Photo of little girl walking with her mother, taking by Joana Miranda

Photo of little girl walking with her mother, taking by Joana Miranda

I got a letter from a friend recently who was feeling an acute lack of confidence in a new work situation.  In addition to fighting overwhelm with the work load, she was feeling undervalued, alone and insecure about her talents.  I can identify because I’ve been there, too.  In fact, I think we probably all have at some point in our lives.  Here are some of the things I’ve learned along the way to help cope:

  • Know that you are not alone.  Everyone feels a certain lack of confidence in new environments.  Breathe, and remember to takes things one step at a time.
  • Everyone is a beginner at something.  Being an adult doesn’t mean that you’ll be good at everything.  “Getting there” means putting in the time, work and effort.
  • There is no substitute for experience.  Flops or mistakes are the “tuition” you pay to gain experience.  Be grateful, learn from them, and move on.
  • Seek out those from whom you can learn.  Sometimes the best friendships result from a humble request for help.  If you need advice or help, don’t be afraid to ask.  If you meet with resistance, move on until you find what you need.
  • There will always be people better and worse at certain things than you are.  Look for those people to whom you can reach out and help.  Booker T. Washington said, “If you want to lift yourself up, lift up someone else.”
  • Be passionate about what you choose to do.  To get good at something will take hours of work.  If you don’t love what you are doing, you won’t be able to withstand the hours.
  • We all come from less-than-perfect upbringings.  In fact, so do our parents.   While we are a product of our environment, we can grow beyond what we were given.
  • Be kind to yourself.  You matter because you are here.  That is enough and you do not need to prove your worth.
  • Aim to be the best that you can be.  How do you want to be remembered after you are gone?  Every day do something to get you closer to that goal.
  • Reward yourself.  Eat a lollipop, watch a funny movie, go for a walk.  Do the things that remind you why you are happy to be alive.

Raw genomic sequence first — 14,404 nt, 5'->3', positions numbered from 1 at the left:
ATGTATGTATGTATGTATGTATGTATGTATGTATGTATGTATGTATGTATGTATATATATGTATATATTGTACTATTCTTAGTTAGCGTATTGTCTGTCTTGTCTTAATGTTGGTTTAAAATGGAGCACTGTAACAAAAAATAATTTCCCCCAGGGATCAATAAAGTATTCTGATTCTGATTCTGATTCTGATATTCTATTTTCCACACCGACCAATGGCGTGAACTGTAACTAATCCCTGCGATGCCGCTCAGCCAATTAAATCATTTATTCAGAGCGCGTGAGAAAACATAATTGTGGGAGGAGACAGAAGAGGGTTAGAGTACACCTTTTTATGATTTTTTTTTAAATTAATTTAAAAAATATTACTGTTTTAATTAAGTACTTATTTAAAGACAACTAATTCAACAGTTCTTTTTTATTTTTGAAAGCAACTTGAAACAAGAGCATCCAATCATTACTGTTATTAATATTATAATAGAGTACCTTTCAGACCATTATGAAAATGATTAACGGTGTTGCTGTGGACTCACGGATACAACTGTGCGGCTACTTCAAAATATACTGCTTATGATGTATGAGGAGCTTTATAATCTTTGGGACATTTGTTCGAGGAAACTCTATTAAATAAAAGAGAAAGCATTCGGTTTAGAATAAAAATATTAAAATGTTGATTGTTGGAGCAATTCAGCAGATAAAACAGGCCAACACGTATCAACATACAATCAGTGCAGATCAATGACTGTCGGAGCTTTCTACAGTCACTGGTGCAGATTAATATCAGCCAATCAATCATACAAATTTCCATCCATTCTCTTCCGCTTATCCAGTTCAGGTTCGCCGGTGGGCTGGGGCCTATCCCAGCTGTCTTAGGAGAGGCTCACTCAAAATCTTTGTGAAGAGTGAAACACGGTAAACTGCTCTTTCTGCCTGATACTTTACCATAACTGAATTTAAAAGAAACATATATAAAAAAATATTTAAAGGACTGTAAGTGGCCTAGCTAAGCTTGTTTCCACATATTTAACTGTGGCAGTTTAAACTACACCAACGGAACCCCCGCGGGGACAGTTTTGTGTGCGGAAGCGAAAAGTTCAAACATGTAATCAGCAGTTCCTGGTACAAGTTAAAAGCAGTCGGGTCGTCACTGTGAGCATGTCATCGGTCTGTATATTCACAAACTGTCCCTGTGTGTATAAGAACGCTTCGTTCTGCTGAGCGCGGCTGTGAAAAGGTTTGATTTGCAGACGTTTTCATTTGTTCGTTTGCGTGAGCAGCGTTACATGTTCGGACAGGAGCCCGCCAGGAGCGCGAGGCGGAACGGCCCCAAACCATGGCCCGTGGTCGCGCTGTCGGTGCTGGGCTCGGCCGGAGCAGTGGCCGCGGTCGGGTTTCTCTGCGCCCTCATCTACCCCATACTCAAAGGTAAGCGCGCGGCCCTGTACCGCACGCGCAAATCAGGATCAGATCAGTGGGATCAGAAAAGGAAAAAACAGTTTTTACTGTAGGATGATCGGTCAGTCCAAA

• Surround yourself with good people.  We all carry our own naysayers in our heads and don’t need any more around us. Look for the kernel of wisdom in what everyone tells you, but keep company with the people who believe in you and in your capacity to grow and stretch.
  • Reach out to others.  Ultimately, our security in life hinges on being accepted and loved.  Embrace this and you will be that much more compassionate to yourself and to the others around you.
  • Know that good deeds will always come back to you.  Not always in the ways you expect, but always welcome.
  • Never give up.  Henry Ford said, “Whether you think you can or think you can’t – you are right.”


  1. nina says:

    One of my most memorable quotes from reading is from Chaim Potok, “All beginnings are hard…”

    It appears several times throughout the book as the principal character moves through his life.

    • Hi Nina,

      Which book of Chaim Potok is that quote from? I think the only book I’ve read of his is My Name is Asher Lev. Did you read The Chosen? I need to find some good summer reads…

      🙂 Joana

      • Nina says:

        I think it’s from In the Beginning. I did read the Chosen – I liked all the early Chaim Potok books very much.

        I also recommend Snowflower and the Secret Fan, and anything by Jane Austen. Girly summer reads.

        (And of course, HP)

        • joana says:

          Hi Nina,

          I’m assuming “HP” stands for Harry Potter. I read the first 4 books of the series, but then haven’t read beyond that. I should finish reading them since I see that the final movie is set to come out soon!

          I’ll see if I can check out Potok’s The Chosen or In the Beginning. It’s been a while since I read any Jane Austen. I think the last thing of hers I read was Emma, but that was a long time ago.

          I’m also big into memoirs. My favorites have been Angela’s Ashes, The Glass Castle, The Liars Club and The Color of Water. Have you read any of those books? Can you think of other memoirs I should read?


          • nina says:

            A Girl Named Zippy is a memoir that I loved. Just hysterical.


            • joana says:

              Hi Nina,

              Thanks for the great suggestion! It’s too late to order it from Amazon (although I did check into it there) but not too late to look for it at the Barnes and Noble in Saratoga. Sounds like the perfect antidote to long days of Stravinsky and Adams…

              Ciao –

  2. Mona says:

    I love this post. I have a number of blogs but I always keep one just for positive and enriching things, it’s called, Only Good Things. I have written a fairy story/fable about healing my inner child. I totally enjoyed painting the illustrations and meeting my inner nurturer. She is my Fairly-Good Mother, and she is one of the good people with whom I surround myself, my inner child selves, that is. Thank you for this post.

    • Hi Mona,

      I love the idea of the “Fairy Good Mother!” Thanks so much for sharing your lovely comment.
      All best wishes,

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